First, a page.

Electronic Games: First introduced in 1982, Electronic Games was resurrected in 1992 by Arnie Katz as an intelligent alternative to less mature professional game magazines like GamePro and EGM. Unfortunately, Arnie was ousted as the editor of Electronic Games soon after its transformation into the tragically hip pop culture journal Fusion.

emulator: A piece of software written to force a computer or game system into thinking just like an unrelated machine, thereby allowing it to play its games. Examples of this include the Midway and Namco game collections for the Playstation, and MAME, the Multiple Arcade Machine Emulator designed for personal computers.


FACE: A satirical organization, created by Pat Reynolds as a response to legitimate groups like FANN and the Gaming Enthusiasts of America. Many fanzine editors joined this non-association to protest the existance of GEA, but few realized that the acronym FACE had no actual meaning, another stab at the organizations it satirized. See also Gaming Enthusiasts of America and FANN.

fandom: A network of fanzine editors who share a common interest.

fandom rip-off: A derogatory term used to describe people who ask for a fanzine, then disappear without a trace once they've received it. This phrase, coined by Chris Dyer, is perhaps the most polite way to describe these parasites.

fan-ed: The editor of a fanzine or newsletter.

FANN: An organization created by Nathan Hauke, designed to strengthen communication between other fanzines. The Fanzine and News Network allowed fanzine editors to borrow articles from other newsletters in the network. Although criticized by many fan-eds (most of these organizations were...), FANN was reasonably successful, gathering nearly two dozen members. Later, Josh Lesnick assumed control of FANN, renaming it the Fanzine Network and further increasing its membership.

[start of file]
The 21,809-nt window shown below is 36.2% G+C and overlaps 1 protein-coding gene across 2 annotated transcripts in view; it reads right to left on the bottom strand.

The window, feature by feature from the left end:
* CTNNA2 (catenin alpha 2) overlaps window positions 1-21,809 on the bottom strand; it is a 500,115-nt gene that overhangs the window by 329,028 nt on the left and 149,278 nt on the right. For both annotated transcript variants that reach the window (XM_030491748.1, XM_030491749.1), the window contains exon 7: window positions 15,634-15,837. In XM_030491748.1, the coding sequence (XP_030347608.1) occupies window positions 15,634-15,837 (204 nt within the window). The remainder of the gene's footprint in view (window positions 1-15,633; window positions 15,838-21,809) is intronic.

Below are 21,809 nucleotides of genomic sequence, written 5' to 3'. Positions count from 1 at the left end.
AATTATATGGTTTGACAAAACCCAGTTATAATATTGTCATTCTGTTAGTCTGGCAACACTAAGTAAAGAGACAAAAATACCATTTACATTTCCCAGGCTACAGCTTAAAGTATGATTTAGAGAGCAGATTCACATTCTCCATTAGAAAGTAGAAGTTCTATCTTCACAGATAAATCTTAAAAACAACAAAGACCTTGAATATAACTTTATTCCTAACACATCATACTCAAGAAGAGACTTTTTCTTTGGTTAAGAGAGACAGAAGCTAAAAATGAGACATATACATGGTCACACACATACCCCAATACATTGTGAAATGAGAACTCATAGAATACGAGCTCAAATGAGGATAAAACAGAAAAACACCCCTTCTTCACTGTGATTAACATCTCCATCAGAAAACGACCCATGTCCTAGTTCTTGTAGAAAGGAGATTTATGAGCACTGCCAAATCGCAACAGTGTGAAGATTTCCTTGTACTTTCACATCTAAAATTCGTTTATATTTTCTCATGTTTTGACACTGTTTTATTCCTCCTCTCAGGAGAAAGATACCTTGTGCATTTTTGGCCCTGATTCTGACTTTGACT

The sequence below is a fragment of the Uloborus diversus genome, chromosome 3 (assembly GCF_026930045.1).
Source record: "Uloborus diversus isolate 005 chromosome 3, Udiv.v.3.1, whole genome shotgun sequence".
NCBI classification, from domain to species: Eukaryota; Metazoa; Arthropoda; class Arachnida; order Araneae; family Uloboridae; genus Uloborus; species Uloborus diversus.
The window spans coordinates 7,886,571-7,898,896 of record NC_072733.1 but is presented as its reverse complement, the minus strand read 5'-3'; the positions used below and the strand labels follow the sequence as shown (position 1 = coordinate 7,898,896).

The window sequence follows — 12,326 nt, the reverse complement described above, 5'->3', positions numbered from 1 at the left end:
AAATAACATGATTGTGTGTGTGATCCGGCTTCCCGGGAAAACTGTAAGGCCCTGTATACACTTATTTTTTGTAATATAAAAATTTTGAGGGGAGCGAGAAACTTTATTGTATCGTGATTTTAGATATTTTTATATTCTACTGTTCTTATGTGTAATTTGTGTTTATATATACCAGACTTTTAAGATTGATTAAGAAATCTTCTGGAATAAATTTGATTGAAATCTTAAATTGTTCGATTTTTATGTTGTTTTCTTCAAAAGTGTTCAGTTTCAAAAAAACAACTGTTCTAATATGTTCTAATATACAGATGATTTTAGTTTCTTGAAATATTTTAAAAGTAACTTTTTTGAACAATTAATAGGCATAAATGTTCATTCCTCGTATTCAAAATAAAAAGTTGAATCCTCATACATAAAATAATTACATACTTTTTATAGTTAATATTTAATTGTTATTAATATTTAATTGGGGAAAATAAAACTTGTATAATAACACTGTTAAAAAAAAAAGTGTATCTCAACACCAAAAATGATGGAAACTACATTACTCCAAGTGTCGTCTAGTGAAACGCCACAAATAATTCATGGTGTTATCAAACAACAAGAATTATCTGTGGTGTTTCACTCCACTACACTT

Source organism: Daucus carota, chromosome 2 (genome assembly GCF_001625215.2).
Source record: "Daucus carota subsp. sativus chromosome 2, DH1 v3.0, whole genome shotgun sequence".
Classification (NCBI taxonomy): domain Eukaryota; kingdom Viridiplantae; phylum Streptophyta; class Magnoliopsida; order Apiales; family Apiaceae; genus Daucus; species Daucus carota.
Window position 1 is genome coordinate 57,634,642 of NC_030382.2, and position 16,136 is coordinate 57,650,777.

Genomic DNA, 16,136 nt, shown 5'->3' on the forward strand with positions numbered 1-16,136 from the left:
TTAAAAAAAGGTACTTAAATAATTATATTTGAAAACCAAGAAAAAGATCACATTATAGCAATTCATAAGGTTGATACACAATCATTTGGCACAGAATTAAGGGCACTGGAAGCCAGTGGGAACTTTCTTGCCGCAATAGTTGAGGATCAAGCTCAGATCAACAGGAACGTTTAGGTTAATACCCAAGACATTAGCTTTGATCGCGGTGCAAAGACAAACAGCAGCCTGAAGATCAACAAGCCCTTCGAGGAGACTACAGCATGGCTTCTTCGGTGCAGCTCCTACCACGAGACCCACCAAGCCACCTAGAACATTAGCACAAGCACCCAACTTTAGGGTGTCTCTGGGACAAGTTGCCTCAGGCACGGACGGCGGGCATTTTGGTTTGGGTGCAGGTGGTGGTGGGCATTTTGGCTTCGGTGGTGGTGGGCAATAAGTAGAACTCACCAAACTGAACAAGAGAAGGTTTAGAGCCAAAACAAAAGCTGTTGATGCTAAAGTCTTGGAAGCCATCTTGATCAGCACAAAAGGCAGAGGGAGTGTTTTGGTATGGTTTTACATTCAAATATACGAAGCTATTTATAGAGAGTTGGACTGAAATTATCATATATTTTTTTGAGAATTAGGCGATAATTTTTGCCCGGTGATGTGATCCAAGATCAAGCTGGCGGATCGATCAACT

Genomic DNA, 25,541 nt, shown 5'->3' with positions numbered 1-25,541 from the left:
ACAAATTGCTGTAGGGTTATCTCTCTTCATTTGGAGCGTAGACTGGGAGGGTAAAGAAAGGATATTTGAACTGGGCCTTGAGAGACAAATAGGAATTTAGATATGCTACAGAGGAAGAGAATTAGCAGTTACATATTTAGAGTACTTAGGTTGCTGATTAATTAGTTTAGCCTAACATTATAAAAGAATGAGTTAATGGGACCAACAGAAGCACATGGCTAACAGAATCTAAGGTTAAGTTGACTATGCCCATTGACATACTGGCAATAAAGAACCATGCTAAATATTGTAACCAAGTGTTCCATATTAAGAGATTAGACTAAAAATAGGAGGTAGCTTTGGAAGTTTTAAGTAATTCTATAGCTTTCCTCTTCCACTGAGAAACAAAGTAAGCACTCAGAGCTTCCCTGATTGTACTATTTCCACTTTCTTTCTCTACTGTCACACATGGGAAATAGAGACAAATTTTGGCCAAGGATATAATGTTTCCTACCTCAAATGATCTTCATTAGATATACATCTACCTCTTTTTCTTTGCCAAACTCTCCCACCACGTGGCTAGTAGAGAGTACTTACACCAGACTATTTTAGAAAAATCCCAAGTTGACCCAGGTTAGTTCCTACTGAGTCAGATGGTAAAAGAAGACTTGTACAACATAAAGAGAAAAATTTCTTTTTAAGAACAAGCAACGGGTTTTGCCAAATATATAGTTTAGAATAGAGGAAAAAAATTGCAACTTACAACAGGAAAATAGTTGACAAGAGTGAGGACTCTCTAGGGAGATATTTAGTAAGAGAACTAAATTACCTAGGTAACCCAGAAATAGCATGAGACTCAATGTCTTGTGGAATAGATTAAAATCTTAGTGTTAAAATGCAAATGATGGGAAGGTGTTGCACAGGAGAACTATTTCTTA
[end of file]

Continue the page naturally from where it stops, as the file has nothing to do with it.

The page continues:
fanzine: An amateur newsletter, written by a fan of a particular hobby. Fanzines can cover any topic, but On-File specifically deals with video game fanzines.

fatality: An act of gratuitous violence, used to finish off a weakened opponent in fighting games like Mortal Kombat. This attack has been applauded by some fanzine editors and sharply parodied by others... in fact, even some video game designers have poked fun at the concept, allowing the player to turn their opponents into babies or steaming piles of dung.

fighter: Any game in which you must fight one or more enemies to survive. See also tourney fighter.

fugghead: A euphamism created by Arnie Katz to describe meanspirited or otherwise unsavory fanzine editors. This term was derived from the more vulgar "fuckhead" and can be used in a similar manner, ie "It takes a real fugghead to write an article like that."


GameBoy: Easily the cheapest, most convenient, and most popular portable game system of all time. Nintendo has released literally dozens of variations of the GameBoy, including a rainbow of tiny GameBoy Pockets and a color system that's backwards compatible with all previous GameBoy releases. However, the system's limitations have made it an easy target for more cynical fan-eds. A pathetic handheld game system by Tiger, the folks who brought us such gimmicky gadgets as the R-Zone (a poor man's Virtual Boy) and Henry (a memory game with digitized sound effects).'s claim to fame was its Internet compatibility, but anyone who wished to use the system to surf the Web had to chain it to a bulky modem, effectively reducing its portability to nill. As if that weren't enough,'s software was poor, generally consisting of awful arcade ports and uninspired film adaptations.